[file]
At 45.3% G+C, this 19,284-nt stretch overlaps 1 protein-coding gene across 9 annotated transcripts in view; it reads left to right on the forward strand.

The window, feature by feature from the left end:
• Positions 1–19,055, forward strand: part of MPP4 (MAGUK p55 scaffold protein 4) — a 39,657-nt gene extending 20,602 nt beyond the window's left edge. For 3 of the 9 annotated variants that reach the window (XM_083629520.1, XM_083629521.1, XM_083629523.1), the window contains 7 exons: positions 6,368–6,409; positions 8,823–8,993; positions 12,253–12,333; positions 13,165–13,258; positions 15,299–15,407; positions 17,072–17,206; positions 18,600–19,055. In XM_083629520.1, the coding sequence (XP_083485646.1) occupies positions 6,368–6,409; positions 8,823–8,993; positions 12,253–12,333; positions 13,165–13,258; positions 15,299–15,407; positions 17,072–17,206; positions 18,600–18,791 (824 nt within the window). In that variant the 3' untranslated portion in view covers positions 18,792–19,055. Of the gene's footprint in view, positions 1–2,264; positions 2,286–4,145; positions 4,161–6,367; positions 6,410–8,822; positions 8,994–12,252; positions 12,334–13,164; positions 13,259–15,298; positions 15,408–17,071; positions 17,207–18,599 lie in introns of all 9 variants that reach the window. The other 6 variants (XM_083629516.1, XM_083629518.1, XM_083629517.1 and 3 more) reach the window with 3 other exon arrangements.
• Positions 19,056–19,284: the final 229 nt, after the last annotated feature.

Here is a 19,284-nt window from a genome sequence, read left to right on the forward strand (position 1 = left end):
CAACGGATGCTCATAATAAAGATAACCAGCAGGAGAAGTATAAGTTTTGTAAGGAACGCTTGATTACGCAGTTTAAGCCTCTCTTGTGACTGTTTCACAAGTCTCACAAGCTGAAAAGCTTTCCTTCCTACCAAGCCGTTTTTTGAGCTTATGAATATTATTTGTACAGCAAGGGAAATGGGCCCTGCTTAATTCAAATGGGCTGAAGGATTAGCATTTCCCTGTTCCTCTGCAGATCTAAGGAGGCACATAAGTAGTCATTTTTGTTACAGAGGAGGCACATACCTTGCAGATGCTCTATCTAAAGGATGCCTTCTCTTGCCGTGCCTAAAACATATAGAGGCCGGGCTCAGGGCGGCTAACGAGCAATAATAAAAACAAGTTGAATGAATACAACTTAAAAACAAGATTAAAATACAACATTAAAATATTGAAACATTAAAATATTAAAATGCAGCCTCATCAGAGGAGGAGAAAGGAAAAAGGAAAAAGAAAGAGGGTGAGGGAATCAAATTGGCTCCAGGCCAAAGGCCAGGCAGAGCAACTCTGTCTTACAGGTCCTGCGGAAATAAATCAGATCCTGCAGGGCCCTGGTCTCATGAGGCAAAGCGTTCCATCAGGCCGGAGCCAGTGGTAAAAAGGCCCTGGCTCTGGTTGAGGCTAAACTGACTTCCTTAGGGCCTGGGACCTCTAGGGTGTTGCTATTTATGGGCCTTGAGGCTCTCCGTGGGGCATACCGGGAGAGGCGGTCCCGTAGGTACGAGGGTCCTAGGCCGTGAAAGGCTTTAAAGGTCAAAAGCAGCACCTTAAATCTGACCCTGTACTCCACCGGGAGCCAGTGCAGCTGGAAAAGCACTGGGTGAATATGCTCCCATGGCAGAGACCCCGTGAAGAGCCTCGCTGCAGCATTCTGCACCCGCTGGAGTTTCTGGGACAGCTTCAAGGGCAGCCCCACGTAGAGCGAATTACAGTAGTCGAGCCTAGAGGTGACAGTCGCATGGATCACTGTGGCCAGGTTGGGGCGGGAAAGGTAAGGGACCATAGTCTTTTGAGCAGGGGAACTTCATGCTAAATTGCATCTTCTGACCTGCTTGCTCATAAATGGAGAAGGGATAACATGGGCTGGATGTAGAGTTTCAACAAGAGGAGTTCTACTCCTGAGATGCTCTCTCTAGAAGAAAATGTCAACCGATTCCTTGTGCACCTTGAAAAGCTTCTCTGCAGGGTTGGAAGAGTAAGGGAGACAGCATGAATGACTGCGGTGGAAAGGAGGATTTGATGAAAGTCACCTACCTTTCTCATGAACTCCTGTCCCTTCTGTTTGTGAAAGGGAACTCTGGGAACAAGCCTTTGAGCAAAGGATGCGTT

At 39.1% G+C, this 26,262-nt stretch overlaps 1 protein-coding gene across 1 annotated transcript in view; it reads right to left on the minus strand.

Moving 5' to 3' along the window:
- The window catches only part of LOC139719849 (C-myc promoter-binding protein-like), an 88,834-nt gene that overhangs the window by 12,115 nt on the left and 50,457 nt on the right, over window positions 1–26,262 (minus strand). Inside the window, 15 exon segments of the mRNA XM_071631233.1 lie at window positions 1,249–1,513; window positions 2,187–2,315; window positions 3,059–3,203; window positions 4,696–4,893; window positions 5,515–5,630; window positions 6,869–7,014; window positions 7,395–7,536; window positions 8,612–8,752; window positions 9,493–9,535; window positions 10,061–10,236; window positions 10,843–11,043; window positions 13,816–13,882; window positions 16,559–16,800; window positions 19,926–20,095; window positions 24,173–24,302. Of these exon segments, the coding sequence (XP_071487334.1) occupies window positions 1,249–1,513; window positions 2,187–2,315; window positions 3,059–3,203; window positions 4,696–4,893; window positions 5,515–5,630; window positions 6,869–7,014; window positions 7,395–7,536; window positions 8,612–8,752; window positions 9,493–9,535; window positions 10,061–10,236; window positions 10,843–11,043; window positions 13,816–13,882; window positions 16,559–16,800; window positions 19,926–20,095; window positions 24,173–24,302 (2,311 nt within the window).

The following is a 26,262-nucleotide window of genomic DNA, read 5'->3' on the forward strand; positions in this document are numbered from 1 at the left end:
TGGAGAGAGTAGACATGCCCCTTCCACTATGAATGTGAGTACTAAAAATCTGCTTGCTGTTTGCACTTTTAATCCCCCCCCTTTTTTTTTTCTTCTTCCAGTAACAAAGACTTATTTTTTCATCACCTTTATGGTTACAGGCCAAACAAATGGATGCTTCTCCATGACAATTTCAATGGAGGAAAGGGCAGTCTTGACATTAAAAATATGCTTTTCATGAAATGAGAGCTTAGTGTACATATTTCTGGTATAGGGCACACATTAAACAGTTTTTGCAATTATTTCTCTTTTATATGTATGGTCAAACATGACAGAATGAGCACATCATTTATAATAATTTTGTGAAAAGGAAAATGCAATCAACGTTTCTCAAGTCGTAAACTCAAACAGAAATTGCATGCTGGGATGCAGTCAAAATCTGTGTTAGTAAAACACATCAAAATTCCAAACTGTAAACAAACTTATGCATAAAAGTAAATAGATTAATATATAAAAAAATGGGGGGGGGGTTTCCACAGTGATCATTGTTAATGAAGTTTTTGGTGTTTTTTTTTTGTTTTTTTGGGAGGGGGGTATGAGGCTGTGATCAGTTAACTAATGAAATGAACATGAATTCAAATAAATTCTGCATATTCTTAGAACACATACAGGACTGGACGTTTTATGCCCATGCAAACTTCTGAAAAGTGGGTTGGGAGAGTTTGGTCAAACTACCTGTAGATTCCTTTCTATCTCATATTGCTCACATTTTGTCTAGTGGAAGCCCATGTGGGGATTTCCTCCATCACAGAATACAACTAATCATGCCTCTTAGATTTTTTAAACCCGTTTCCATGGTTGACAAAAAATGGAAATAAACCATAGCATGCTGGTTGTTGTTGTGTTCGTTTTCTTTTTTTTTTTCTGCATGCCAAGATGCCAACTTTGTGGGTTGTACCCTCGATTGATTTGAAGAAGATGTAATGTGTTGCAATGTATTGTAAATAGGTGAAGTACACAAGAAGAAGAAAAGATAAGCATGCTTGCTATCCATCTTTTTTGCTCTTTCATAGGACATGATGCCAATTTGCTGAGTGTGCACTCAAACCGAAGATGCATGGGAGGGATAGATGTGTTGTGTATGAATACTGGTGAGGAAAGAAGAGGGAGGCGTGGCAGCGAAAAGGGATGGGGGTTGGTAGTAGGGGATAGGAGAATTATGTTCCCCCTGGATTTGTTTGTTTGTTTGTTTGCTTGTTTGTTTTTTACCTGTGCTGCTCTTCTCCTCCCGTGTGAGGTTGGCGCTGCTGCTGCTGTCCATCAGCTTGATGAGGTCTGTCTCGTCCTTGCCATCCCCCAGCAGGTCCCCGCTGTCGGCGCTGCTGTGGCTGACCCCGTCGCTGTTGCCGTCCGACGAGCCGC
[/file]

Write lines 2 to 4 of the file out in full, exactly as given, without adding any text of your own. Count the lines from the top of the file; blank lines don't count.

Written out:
The window, feature by feature from the left end:
• Positions 1–19,055, forward strand: part of MPP4 (MAGUK p55 scaffold protein 4) — a 39,657-nt gene extending 20,602 nt beyond the window's left edge. For 3 of the 9 annotated variants that reach the window (XM_083629520.1, XM_083629521.1, XM_083629523.1), the window contains 7 exons: positions 6,368–6,409; positions 8,823–8,993; positions 12,253–12,333; positions 13,165–13,258; positions 15,299–15,407; positions 17,072–17,206; positions 18,600–19,055. In XM_083629520.1, the coding sequence (XP_083485646.1) occupies positions 6,368–6,409; positions 8,823–8,993; positions 12,253–12,333; positions 13,165–13,258; positions 15,299–15,407; positions 17,072–17,206; positions 18,600–18,791 (824 nt within the window). In that variant the 3' untranslated portion in view covers positions 18,792–19,055. Of the gene's footprint in view, positions 1–2,264; positions 2,286–4,145; positions 4,161–6,367; positions 6,410–8,822; positions 8,994–12,252; positions 12,334–13,164; positions 13,259–15,298; positions 15,408–17,071; positions 17,207–18,599 lie in introns of all 9 variants that reach the window. The other 6 variants (XM_083629516.1, XM_083629518.1, XM_083629517.1 and 3 more) reach the window with 3 other exon arrangements.
• Positions 19,056–19,284: the final 229 nt, after the last annotated feature.